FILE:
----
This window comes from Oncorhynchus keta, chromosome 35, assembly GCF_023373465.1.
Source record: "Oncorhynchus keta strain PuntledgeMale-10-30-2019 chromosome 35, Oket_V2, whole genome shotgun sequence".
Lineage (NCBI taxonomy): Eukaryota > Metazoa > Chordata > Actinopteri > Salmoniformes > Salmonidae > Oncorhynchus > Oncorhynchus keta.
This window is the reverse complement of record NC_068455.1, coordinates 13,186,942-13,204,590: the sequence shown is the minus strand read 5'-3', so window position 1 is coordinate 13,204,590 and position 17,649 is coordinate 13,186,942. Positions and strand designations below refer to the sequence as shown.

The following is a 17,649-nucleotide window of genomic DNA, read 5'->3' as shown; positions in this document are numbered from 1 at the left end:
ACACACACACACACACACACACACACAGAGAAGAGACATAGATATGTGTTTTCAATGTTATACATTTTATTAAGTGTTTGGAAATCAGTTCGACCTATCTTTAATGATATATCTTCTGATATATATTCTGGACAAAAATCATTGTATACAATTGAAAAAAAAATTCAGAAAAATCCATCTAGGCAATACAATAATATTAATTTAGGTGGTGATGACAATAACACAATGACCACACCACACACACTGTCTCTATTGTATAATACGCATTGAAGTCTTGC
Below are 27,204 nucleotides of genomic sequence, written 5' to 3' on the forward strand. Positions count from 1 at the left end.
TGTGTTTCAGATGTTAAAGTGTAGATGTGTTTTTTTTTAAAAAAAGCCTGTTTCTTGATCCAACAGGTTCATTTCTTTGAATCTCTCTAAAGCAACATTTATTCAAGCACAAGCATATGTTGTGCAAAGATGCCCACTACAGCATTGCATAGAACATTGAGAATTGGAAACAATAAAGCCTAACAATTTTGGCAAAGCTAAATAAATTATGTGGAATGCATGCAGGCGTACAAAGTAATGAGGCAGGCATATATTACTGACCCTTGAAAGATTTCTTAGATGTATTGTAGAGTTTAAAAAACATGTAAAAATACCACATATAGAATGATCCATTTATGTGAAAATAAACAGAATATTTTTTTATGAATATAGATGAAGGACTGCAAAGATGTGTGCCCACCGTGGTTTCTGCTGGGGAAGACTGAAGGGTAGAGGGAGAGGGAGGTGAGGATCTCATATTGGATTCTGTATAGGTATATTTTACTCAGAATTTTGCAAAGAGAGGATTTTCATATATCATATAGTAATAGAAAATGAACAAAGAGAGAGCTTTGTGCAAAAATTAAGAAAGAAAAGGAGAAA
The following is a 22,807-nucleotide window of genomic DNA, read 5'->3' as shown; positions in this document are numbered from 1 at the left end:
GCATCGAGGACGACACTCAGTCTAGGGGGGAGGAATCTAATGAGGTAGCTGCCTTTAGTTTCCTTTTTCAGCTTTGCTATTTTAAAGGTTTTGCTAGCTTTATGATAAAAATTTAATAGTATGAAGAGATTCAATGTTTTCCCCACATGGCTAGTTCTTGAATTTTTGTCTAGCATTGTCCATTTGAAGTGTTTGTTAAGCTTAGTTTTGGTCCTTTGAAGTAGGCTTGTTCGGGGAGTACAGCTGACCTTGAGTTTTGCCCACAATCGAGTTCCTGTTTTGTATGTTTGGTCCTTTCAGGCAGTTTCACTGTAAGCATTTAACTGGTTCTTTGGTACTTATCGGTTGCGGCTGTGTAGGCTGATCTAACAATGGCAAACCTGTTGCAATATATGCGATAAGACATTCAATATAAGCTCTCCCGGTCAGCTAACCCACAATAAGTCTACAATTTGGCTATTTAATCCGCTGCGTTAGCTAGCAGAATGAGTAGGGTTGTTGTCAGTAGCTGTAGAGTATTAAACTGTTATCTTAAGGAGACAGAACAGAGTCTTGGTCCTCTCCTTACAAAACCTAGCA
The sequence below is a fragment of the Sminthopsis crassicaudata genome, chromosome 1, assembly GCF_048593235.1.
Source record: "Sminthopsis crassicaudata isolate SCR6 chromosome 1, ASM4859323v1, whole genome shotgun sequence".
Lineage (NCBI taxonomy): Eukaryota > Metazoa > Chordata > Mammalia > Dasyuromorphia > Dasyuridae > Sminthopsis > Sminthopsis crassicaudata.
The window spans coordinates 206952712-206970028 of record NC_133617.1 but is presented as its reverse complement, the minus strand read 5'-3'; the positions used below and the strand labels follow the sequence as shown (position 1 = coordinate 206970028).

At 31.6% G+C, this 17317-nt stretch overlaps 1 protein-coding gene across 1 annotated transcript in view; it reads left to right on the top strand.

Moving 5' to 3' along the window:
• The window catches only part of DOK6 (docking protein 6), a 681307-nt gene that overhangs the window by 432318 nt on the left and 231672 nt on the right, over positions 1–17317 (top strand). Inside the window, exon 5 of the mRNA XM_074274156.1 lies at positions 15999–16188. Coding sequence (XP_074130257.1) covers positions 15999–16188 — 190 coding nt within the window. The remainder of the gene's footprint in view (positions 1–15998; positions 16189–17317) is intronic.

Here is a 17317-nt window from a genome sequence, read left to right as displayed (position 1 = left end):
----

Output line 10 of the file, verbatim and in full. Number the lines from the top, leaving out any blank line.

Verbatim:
GCATCGAGGACGACACTCAGTCTAGGGGGGAGGAATCTAATGAGGTAGCTGCCTTTAGTTTCCTTTTTCAGCTTTGCTATTTTAAAGGTTTTGCTAGCTTTATGATAAAAATTTAATAGTATGAAGAGATTCAATGTTTTCCCCACATGGCTAGTTCTTGAATTTTTGTCTAGCATTGTCCATTTGAAGTGTTTGTTAAGCTTAGTTTTGGTCCTTTGAAGTAGGCTTGTTCGGGGAGTACAGCTGACCTTGAGTTTTGCCCACAATCGAGTTCCTGTTTTGTATGTTTGGTCCTTTCAGGCAGTTTCACTGTAAGCATTTAACTGGTTCTTTGGTACTTATCGGTTGCGGCTGTGTAGGCTGATCTAACAATGGCAAACCTGTTGCAATATATGCGATAAGACATTCAATATAAGCTCTCCCGGTCAGCTAACCCACAATAAGTCTACAATTTGGCTATTTAATCCGCTGCGTTAGCTAGCAGAATGAGTAGGGTTGTTGTCAGTAGCTGTAGAGTATTAAACTGTTATCTTAAGGAGACAGAACAGAGTCTTGGTCCTCTCCTTACAAAACCTAGCA